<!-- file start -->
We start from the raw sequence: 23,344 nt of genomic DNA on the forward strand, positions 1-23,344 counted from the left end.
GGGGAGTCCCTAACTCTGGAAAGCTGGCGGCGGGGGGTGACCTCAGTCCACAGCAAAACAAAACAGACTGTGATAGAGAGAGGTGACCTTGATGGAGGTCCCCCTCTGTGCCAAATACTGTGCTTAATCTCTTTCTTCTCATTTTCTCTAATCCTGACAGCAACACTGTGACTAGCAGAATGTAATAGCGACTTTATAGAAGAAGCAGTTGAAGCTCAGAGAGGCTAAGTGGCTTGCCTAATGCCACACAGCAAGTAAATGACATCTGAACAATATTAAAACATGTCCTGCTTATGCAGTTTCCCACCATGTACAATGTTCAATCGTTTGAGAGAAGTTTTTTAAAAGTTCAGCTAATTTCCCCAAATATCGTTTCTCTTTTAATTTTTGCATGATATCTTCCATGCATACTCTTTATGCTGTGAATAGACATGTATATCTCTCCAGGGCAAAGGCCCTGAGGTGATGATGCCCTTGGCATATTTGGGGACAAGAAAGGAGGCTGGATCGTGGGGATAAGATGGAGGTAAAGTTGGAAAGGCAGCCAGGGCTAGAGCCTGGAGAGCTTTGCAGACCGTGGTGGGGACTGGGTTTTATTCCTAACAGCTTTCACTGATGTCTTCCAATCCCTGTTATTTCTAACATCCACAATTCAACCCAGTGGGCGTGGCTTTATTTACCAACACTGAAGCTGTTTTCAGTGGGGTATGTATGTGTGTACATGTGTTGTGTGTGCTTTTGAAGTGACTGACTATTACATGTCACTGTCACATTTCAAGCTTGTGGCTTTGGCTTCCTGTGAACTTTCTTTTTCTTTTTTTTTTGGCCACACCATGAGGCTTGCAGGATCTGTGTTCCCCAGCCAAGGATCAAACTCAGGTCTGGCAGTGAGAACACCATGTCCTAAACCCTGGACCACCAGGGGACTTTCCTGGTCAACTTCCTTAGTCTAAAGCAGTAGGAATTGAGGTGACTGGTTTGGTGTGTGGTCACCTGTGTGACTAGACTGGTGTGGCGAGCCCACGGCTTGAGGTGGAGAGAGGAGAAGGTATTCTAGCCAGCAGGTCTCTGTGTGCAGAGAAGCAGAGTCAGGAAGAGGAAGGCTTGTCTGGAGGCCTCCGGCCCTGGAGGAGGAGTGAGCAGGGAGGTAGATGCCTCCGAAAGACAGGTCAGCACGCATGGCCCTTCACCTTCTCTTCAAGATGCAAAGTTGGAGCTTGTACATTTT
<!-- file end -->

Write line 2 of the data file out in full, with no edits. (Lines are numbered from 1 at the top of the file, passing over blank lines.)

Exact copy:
GGGGAGTCCCTAACTCTGGAAAGCTGGCGGCGGGGGGTGACCTCAGTCCACAGCAAAACAAAACAGACTGTGATAGAGAGAGGTGACCTTGATGGAGGTCCCCCTCTGTGCCAAATACTGTGCTTAATCTCTTTCTTCTCATTTTCTCTAATCCTGACAGCAACACTGTGACTAGCAGAATGTAATAGCGACTTTATAGAAGAAGCAGTTGAAGCTCAGAGAGGCTAAGTGGCTTGCCTAATGCCACACAGCAAGTAAATGACATCTGAACAATATTAAAACATGTCCTGCTTATGCAGTTTCCCACCATGTACAATGTTCAATCGTTTGAGAGAAGTTTTTTAAAAGTTCAGCTAATTTCCCCAAATATCGTTTCTCTTTTAATTTTTGCATGATATCTTCCATGCATACTCTTTATGCTGTGAATAGACATGTATATCTCTCCAGGGCAAAGGCCCTGAGGTGATGATGCCCTTGGCATATTTGGGGACAAGAAAGGAGGCTGGATCGTGGGGATAAGATGGAGGTAAAGTTGGAAAGGCAGCCAGGGCTAGAGCCTGGAGAGCTTTGCAGACCGTGGTGGGGACTGGGTTTTATTCCTAACAGCTTTCACTGATGTCTTCCAATCCCTGTTATTTCTAACATCCACAATTCAACCCAGTGGGCGTGGCTTTATTTACCAACACTGAAGCTGTTTTCAGTGGGGTATGTATGTGTGTACATGTGTTGTGTGTGCTTTTGAAGTGACTGACTATTACATGTCACTGTCACATTTCAAGCTTGTGGCTTTGGCTTCCTGTGAACTTTCTTTTTCTTTTTTTTTTGGCCACACCATGAGGCTTGCAGGATCTGTGTTCCCCAGCCAAGGATCAAACTCAGGTCTGGCAGTGAGAACACCATGTCCTAAACCCTGGACCACCAGGGGACTTTCCTGGTCAACTTCCTTAGTCTAAAGCAGTAGGAATTGAGGTGACTGGTTTGGTGTGTGGTCACCTGTGTGACTAGACTGGTGTGGCGAGCCCACGGCTTGAGGTGGAGAGAGGAGAAGGTATTCTAGCCAGCAGGTCTCTGTGTGCAGAGAAGCAGAGTCAGGAAGAGGAAGGCTTGTCTGGAGGCCTCCGGCCCTGGAGGAGGAGTGAGCAGGGAGGTAGATGCCTCCGAAAGACAGGTCAGCACGCATGGCCCTTCACCTTCTCTTCAAGATGCAAAGTTGGAGCTTGTACATTTT